The Pros and Cons of Opening your Facility to the Local Community

In 2010, the Ping Recreation Center at Ohio University opened its doors to the Athens, Ohio community. Allowing those other than students, faculty and staff to use the facility has been a lucrative undertaking. According to Mark Ferguson, the executive director of Campus Recreation, in 2014, the Ping Center made $38,000 from its 304 non-student members.

Since the Ping Center was built from student dollars, when it opened in 1996, it was for students only. Megan Wain, the assistant director of campus recreation at the Walter Fieldhouse and Ping Recreation Center, said they first opened it to alumni, then the community.

Before either stage, however, Wain said they conducted internal surveys, asking students if they would be comfortable exercising next to their professors or Athens, Ohio residents.

“It was kind of just a seamless transition. Students accepted them. Our alumni, first coming in, were fine,” said Wain. “I think students were very excited when the alumni started coming in and the alumni were excited as well, because they got that relationship with students again. And then, community members coming in, I feel like it was just commitment for everybody to intermingle.”

Wain explained they had requests from the community to join the rec center for a while, and this opportunity allowed the university to build a relationship with Athens residents.

In contrast, the Student Fitness Center at Illinois State University is open to students, faculty, staff and their spouses or partners and alumni, but not the outside community. Michael Bastian, the associate director of campus recreation, stated that is what the students wrote in a referendum to the facility’s Certification of Participation.

“The name of our building is the Student Fitness Center, and I think that it shows focus and value on the students of Illinois State University,” said Bastian. “For us to have it open to community members would dilute our mission and our values of what we set forth to our students, somewhat.”

Bastian also stated community members are accustomed the private health club setting that can cater to their specific needs. “They have a different set of needs and expectations,” he said. “And quite often, more often then not, they are usually the loudest voice when it comes to complaints and concerns, although they’re in the minority.”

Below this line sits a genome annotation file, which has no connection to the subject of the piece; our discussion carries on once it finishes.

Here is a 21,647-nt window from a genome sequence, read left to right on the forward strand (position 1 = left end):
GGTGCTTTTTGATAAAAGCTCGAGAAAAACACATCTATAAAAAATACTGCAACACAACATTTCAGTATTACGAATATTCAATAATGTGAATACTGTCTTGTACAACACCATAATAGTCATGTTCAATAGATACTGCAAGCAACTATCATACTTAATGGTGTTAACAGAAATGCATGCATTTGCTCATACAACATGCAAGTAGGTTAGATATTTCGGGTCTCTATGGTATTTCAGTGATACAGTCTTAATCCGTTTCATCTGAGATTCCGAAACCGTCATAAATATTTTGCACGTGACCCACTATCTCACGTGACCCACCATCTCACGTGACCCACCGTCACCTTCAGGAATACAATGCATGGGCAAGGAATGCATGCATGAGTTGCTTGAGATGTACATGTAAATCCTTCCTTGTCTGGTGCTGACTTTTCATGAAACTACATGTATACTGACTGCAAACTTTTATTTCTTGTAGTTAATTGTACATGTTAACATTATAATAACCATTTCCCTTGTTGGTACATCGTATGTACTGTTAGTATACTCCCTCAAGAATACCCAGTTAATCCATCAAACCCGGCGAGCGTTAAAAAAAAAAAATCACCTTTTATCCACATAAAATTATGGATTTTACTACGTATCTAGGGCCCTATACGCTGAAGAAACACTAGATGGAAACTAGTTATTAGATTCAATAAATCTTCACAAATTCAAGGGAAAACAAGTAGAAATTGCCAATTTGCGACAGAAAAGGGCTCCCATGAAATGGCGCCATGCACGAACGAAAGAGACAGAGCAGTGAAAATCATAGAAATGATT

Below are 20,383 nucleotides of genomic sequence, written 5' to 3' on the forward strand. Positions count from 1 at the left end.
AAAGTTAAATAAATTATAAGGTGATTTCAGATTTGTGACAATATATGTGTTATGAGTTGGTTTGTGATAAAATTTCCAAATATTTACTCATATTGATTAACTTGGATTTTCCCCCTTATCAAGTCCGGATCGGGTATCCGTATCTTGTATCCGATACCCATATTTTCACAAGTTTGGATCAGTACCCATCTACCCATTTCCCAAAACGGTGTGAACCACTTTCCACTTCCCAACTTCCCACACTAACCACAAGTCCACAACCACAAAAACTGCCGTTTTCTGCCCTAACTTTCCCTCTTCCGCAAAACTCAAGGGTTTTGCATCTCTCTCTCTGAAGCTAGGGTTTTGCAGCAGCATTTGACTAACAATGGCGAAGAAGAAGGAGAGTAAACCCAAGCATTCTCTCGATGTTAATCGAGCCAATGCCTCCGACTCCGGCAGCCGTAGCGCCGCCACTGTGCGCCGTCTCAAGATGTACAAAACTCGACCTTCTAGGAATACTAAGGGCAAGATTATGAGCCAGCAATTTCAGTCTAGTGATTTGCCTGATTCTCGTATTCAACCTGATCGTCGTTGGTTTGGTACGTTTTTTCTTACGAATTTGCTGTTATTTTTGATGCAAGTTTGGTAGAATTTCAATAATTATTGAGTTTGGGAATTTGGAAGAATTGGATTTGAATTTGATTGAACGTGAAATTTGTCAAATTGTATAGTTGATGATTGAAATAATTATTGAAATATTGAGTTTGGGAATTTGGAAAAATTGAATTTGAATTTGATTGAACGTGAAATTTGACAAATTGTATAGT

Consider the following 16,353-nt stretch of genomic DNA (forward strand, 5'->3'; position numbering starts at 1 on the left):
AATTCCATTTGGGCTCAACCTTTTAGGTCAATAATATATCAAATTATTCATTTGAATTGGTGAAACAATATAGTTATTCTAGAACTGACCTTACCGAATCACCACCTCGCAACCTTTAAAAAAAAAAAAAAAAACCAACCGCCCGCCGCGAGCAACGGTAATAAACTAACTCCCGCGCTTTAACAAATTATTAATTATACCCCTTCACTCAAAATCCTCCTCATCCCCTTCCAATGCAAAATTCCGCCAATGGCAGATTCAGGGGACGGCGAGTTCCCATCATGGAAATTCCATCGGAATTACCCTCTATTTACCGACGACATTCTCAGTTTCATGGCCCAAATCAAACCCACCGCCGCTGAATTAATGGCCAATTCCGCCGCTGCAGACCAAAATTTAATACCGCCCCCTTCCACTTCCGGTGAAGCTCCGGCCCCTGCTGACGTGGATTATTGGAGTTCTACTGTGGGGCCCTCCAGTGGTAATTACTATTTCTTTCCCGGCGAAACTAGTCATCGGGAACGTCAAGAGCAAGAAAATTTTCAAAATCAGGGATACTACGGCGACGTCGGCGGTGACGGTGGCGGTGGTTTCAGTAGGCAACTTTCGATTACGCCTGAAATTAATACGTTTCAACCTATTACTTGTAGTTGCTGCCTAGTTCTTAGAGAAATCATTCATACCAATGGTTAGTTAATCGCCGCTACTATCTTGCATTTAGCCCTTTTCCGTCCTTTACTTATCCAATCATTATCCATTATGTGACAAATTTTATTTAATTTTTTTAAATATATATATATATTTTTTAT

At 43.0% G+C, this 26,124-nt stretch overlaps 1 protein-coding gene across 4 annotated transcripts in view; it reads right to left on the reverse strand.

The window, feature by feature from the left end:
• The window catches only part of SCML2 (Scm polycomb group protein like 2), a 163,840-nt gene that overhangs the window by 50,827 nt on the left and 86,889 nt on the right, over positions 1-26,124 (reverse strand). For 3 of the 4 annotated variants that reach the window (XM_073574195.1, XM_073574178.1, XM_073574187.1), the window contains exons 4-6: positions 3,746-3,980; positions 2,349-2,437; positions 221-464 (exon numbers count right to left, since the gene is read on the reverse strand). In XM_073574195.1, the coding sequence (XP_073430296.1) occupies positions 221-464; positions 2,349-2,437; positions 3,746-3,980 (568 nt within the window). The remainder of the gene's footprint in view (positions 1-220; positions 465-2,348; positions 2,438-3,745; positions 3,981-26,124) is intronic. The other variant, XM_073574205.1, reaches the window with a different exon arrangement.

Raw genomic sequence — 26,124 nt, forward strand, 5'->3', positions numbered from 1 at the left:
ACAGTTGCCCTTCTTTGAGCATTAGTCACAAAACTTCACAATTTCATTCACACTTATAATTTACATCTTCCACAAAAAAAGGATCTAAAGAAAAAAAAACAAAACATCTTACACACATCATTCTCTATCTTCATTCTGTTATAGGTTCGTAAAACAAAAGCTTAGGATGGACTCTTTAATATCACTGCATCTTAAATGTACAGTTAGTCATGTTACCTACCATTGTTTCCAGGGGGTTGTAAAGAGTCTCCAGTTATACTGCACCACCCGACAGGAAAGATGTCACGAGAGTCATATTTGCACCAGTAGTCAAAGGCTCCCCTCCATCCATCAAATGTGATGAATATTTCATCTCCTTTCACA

The price of membership at Ohio University Ping Recreation Center starts at the lowest for students, who have free memberships, then increase 25 percent to 30 percent between faculty and staff, then the community.

With the extra money coming in from outside memberships, Wain said they are using it to increase the number of Athens community kids can attend their annual summer camp. It also allows the facility to send students and Graduate Assistants to national conferences and certification seminars.

“This year, we were very proud of our summer camp and bringing in more kids and being able to get more community members involved with that was awesome,” said Wain. “And then this year, we’re getting a lot more students interested going to conferences and getting certifications. Being able to do more of that kind of stuff is where our heart lies and now we’re actually able to do it, so it’s been good.”

She explained that they have not had any issues regarding crowding at the rec center or anyone waiting on equipment, but parking is difficult to the community members. They either have to wait until 5 p.m. to park for free on campus or buy a campus parking pass.

“The pros are definitely that connection, even with the students and alumni community,” added Wain. “Just having them in our building and getting to know them. I’m sure the alumni love coming back and seeing the new additions we bring and just being able to talk to the students now and seeing how classes are going.”

Ohio University has a total of six recreation centers. They’re working on opening each of their centers to the public.

As for Illinois State University, Bastian said they have no plans of changing their referendum to open their student recreation facility to the public.



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